Rahul Dravid Mental Game Plan
Rahul Dravid practices as much as he can going into a match, to have lots of nets, he wants the flow of his batting, the focus, weight transfer and feel of the stroke to be right.
The batting technique and 'feel' have to get to a point where he is confident that they are where he wants them to be, then he puts that down and moves on to his mental game.
As he says in an interview post Adelaide, when asked of his batting preparation,
'I look at the wicket. I try to analyse the kind of bowlers I will be playing, their strengths and weaknesses. I replay in my mind the memories of my last encounter with them. I look at videos if they're available. If a bowler got me out the last time, I try to think about how I got out, what mistake I committed.'
You can see the strategy, the goal and the information gathering to make sure that he plans his innings accordingly.
There are no accidents in Dravids success.
To go back to the section on cricket strategy on the website, I make reference to the fact that winning begins off field, in the design of the game plan. You can see the Dravid Method.
He consciously slows things down as he gets closer to the match, trusting his preparation, focusing on relaxation to get the right mood .
Of visualization he says this, the night before a game he will spend 15 minutes running through the next day, clarifying his thoughts and what he wants to make happen.
To develop a batting technique that will hold up in all the conditions found in the cricketing world takes much thought and work.
Sorting out the flaws in your game and then working on them enough so that the right batting technique gets laid down in the subconscious mind, that the batter no longer has to think about them, this is key.
There are no short cuts with this, it is to hit enough balls so that it is polished and technique runs on automatic.
When this is done then the left brain can quieten down and hand over to the right brain where the motor skills for batting reside.
Stillness is a Rahul Dravid signature at the crease, the product of a quiet mind, no extraneous movements, no wasting of valuable energy, like all the greats there is this quietness expressed in his game.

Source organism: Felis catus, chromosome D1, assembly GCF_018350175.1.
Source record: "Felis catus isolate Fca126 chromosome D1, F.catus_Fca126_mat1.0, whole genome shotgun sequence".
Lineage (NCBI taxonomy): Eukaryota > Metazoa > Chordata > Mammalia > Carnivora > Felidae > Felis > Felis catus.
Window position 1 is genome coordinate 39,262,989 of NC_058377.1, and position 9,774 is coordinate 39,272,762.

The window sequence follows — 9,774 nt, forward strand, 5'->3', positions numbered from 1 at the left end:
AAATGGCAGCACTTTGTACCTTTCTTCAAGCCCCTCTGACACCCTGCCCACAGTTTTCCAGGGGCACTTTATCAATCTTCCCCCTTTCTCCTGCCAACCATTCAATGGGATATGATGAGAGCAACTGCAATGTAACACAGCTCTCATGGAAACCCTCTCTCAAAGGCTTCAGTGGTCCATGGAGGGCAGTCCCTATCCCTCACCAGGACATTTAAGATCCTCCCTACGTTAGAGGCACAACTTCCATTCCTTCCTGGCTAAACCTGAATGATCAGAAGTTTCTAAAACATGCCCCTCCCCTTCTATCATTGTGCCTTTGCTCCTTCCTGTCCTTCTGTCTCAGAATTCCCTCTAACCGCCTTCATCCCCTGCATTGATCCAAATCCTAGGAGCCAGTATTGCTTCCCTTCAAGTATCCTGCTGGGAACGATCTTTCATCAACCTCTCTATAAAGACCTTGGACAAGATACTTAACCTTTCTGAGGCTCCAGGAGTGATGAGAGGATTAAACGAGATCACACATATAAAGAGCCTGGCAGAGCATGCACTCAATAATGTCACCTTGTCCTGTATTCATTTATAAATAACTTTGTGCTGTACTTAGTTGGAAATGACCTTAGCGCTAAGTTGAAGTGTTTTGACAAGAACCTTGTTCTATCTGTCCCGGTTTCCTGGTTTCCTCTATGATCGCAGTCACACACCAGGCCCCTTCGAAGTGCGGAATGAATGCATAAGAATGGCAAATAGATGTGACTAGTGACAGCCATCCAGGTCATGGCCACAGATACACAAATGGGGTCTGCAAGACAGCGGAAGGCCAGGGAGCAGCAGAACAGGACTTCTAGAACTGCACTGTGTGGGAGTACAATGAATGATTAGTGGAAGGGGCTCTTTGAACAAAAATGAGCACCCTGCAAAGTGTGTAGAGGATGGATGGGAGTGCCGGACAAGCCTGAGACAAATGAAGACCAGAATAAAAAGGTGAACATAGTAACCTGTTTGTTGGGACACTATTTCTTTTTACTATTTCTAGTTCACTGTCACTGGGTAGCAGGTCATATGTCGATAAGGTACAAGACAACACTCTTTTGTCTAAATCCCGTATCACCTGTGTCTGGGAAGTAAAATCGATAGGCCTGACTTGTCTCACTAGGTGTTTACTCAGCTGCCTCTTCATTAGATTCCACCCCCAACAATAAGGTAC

It is a superbly trained brain and focused mind.
The quietness and stillness are reflected in the stroke production, the Dravid stance is orthodox, classically side ways on, head inclined and set slightly forward in the stance.
Good strong posture and presence, the strokes come from a base of excellent footwork, a short powerful bat swing and clear decision making.
As you can see in the Dravid strokes on this page, the movements are precise, no flamboyant twirls, just crisp simplicity, like his team mate Tendulkar.
Each stroke a thing of beauty.
The Key Dravid strokes are the front foot drives, cuts and pulls.
It is unusual for an Indian batter to be so adept on the back foot, Dravid puts this down to playing on matting as a youngster and a conscious goal to develop this so that he can take his game out of the subcontinent and excel.
Superb weight transfer, exemplified in these photos, is one of the cores of his game, with the head completely commited to the stroke the body weight is out and over the ball.
This allows the arms and angle of the bat on contact to be over the ball, with a hitting down on the ball motion, allowing for greater control and placement.
Strength and Conditioning
A piece on Rahul Dravid would not be complete without making mention of physical conditioning.
The consumate professional, no aspect of the complete performance picture is ignored, Rahul has worked incredibly hard on his conditioning to be in shape to bat such long periods of time.
He acknowledged in 2004 the work of the Indian conditioning coach Greg King in his monumental Adelaide knock.
He understands the mind-body connection, the mind cannot be strong without a body that is well conditioned, you can't focus if you are physically exhausted.
As Dravid says of reaching his Zone State,, the fitter you are, the better your chances of reaching it.
Have A Great Rahul Dravid Story Or Moment You Want To Share ?
Do you have a favourite Rahul Dravid Innings? Which is your favourite Hundred by "The Wall" ?
Do you have a great Rahul Dravid story or moment? Share it!
From Rahul Dravid Back To Cricket Players
Back To MyCricketGame.Com